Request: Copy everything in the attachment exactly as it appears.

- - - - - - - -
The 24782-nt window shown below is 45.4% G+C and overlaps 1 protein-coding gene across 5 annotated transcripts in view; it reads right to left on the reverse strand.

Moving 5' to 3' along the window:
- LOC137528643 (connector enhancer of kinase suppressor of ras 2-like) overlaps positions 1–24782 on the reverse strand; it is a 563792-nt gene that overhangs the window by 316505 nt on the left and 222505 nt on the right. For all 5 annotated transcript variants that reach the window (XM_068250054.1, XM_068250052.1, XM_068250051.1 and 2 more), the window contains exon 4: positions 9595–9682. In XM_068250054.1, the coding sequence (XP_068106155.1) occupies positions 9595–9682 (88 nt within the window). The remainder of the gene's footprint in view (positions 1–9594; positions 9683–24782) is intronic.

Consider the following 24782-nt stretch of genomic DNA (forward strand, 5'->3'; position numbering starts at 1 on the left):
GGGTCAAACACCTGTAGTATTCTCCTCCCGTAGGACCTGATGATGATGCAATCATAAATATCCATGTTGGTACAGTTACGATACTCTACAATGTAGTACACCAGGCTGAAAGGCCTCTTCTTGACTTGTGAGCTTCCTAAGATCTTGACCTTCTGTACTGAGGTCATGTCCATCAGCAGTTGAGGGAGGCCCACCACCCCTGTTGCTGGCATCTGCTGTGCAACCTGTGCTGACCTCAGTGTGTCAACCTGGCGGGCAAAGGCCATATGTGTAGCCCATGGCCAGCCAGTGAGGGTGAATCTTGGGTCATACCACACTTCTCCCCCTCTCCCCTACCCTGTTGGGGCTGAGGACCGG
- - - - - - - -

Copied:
The 24782-nt window shown below is 45.4% G+C and overlaps 1 protein-coding gene across 5 annotated transcripts in view; it reads right to left on the reverse strand.

Moving 5' to 3' along the window:
- LOC137528643 (connector enhancer of kinase suppressor of ras 2-like) overlaps positions 1–24782 on the reverse strand; it is a 563792-nt gene that overhangs the window by 316505 nt on the left and 222505 nt on the right. For all 5 annotated transcript variants that reach the window (XM_068250054.1, XM_068250052.1, XM_068250051.1 and 2 more), the window contains exon 4: positions 9595–9682. In XM_068250054.1, the coding sequence (XP_068106155.1) occupies positions 9595–9682 (88 nt within the window). The remainder of the gene's footprint in view (positions 1–9594; positions 9683–24782) is intronic.

Consider the following 24782-nt stretch of genomic DNA (forward strand, 5'->3'; position numbering starts at 1 on the left):
GGGTCAAACACCTGTAGTATTCTCCTCCCGTAGGACCTGATGATGATGCAATCATAAATATCCATGTTGGTACAGTTACGATACTCTACAATGTAGTACACCAGGCTGAAAGGCCTCTTCTTGACTTGTGAGCTTCCTAAGATCTTGACCTTCTGTACTGAGGTCATGTCCATCAGCAGTTGAGGGAGGCCCACCACCCCTGTTGCTGGCATCTGCTGTGCAACCTGTGCTGACCTCAGTGTGTCAACCTGGCGGGCAAAGGCCATATGTGTAGCCCATGGCCAGCCAGTGAGGGTGAATCTTGGGTCATACCACACTTCTCCCCCTCTCCCCTACCCTGTTGGGGCTGAGGACCGG